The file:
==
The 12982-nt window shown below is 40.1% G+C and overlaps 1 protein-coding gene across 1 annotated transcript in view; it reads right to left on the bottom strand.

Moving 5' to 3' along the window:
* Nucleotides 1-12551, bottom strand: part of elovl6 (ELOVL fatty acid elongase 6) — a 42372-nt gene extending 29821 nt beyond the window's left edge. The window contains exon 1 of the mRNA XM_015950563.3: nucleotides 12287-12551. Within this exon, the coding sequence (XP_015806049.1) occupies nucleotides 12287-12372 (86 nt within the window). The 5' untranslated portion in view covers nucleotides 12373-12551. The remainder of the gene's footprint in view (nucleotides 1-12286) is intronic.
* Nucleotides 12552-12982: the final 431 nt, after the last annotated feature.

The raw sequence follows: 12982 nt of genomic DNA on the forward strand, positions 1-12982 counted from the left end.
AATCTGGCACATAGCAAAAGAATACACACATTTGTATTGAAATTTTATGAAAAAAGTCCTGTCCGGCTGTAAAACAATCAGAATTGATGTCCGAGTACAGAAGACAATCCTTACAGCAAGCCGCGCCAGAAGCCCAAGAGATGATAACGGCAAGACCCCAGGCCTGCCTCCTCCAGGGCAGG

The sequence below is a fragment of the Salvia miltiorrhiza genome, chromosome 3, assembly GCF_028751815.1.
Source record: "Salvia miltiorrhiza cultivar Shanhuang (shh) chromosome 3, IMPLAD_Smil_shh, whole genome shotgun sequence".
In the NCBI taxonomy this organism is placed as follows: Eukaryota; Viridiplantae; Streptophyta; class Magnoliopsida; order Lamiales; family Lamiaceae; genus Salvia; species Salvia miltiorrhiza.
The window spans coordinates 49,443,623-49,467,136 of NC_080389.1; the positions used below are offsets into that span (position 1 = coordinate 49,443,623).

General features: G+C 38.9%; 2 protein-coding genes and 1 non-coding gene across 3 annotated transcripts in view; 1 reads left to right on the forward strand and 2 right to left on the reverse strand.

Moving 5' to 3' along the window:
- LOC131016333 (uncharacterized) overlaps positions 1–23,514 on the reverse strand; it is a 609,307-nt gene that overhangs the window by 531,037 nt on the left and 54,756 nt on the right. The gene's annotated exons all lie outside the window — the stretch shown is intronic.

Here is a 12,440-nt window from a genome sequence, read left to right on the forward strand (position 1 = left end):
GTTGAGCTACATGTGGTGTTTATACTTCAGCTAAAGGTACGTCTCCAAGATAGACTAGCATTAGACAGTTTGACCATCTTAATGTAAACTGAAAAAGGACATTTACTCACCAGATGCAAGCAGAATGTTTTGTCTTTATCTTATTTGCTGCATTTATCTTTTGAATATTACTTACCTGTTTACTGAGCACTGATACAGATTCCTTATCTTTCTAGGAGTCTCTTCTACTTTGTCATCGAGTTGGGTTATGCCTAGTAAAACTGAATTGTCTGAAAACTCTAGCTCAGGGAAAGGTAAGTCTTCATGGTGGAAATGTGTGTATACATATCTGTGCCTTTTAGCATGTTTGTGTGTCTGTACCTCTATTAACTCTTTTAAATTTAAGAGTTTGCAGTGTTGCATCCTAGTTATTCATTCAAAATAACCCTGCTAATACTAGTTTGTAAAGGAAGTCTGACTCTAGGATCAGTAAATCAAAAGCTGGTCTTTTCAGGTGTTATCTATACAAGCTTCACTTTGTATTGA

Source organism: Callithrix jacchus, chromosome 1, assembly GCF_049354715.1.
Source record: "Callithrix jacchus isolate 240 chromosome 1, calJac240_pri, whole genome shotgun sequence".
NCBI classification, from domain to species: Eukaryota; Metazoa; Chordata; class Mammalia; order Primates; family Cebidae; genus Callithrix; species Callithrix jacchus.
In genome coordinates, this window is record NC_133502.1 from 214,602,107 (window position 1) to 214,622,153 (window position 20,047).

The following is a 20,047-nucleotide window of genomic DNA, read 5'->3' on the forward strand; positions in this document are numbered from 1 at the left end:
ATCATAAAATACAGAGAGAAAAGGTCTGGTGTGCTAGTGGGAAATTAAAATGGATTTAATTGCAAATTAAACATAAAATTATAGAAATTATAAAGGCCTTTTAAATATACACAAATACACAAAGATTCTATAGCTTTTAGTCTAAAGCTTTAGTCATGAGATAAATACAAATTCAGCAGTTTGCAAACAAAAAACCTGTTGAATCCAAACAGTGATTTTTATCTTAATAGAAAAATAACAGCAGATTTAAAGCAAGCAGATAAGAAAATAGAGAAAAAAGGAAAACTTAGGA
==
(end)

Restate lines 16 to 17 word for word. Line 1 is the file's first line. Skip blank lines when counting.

Source organism: Callithrix jacchus, chromosome 1, assembly GCF_049354715.1.
Source record: "Callithrix jacchus isolate 240 chromosome 1, calJac240_pri, whole genome shotgun sequence".